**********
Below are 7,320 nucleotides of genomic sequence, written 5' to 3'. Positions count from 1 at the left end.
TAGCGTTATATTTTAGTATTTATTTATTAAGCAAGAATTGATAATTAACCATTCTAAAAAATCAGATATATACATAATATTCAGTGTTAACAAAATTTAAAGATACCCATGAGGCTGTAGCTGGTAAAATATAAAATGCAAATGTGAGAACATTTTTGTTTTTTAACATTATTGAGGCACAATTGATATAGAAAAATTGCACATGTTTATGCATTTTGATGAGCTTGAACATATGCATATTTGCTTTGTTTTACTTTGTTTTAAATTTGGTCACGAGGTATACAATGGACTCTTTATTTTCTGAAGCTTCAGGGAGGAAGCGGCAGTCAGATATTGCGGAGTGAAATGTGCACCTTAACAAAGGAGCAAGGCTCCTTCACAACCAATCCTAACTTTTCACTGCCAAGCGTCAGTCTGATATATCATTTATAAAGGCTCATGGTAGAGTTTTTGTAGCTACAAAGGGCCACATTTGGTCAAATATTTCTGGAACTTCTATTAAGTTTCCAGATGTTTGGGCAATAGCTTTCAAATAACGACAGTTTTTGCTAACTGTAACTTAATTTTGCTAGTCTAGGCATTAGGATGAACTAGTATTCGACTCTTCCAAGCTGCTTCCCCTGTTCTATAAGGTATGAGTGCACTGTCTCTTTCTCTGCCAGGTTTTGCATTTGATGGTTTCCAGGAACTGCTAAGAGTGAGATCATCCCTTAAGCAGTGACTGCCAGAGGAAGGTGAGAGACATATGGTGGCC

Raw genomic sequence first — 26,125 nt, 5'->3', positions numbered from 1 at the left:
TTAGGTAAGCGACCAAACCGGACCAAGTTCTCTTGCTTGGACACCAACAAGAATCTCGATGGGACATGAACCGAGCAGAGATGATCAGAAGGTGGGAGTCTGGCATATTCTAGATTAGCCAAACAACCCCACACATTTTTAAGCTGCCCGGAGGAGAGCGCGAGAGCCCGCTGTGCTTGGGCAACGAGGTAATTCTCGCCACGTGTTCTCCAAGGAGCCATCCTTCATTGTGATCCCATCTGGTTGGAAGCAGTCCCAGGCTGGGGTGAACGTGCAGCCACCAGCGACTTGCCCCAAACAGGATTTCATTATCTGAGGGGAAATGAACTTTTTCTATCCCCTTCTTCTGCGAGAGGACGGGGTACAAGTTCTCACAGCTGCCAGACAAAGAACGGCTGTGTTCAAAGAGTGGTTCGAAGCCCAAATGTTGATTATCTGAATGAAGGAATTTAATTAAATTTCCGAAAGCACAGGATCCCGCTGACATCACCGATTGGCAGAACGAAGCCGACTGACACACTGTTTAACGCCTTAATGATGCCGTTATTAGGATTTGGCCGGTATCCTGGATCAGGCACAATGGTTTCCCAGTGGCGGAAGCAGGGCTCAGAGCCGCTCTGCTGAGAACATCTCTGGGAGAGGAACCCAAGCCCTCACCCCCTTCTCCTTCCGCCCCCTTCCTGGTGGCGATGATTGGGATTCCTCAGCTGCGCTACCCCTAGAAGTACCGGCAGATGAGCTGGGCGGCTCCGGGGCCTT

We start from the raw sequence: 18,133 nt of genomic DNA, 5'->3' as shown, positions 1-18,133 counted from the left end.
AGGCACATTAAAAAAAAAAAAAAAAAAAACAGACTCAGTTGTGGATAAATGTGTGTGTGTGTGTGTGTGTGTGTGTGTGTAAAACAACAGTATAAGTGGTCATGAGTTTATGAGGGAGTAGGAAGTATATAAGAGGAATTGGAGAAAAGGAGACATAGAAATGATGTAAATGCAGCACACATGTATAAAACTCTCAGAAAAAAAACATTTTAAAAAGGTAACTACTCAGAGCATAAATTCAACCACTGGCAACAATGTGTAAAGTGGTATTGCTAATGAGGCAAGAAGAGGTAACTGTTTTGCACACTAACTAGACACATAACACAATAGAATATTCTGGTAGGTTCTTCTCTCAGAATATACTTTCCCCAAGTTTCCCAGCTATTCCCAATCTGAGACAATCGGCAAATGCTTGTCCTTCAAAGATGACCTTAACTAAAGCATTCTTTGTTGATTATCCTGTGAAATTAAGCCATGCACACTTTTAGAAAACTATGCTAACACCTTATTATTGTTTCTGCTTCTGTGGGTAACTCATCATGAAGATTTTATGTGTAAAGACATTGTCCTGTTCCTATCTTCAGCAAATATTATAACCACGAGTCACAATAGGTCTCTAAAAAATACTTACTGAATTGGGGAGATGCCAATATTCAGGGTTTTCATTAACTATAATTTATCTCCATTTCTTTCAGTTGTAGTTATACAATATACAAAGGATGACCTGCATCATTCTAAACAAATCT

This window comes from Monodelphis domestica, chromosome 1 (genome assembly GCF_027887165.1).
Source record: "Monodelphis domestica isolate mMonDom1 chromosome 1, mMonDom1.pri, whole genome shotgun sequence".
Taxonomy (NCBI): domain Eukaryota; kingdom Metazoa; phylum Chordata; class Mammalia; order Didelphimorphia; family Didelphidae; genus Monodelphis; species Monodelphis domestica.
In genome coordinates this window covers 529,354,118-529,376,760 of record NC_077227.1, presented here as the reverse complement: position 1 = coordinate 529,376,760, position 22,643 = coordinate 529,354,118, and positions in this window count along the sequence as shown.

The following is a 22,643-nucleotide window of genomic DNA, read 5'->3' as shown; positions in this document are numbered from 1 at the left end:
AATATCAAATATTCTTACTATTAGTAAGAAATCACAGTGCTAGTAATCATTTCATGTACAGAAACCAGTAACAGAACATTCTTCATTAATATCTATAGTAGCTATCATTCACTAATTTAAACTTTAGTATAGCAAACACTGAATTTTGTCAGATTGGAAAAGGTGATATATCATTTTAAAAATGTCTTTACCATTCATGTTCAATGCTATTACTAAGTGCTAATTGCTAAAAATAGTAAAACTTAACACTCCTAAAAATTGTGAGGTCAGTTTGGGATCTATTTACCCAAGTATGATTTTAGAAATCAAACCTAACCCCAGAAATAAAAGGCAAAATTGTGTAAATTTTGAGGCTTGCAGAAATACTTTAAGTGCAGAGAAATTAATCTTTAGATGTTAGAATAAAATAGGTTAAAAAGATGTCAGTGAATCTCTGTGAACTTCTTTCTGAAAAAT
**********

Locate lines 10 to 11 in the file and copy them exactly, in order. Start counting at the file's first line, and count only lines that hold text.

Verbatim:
In genome coordinates this window covers 529,354,118-529,376,760 of record NC_077227.1, presented here as the reverse complement: position 1 = coordinate 529,376,760, position 22,643 = coordinate 529,354,118, and positions in this window count along the sequence as shown.

The following is a 22,643-nucleotide window of genomic DNA, read 5'->3' as shown; positions in this document are numbered from 1 at the left end: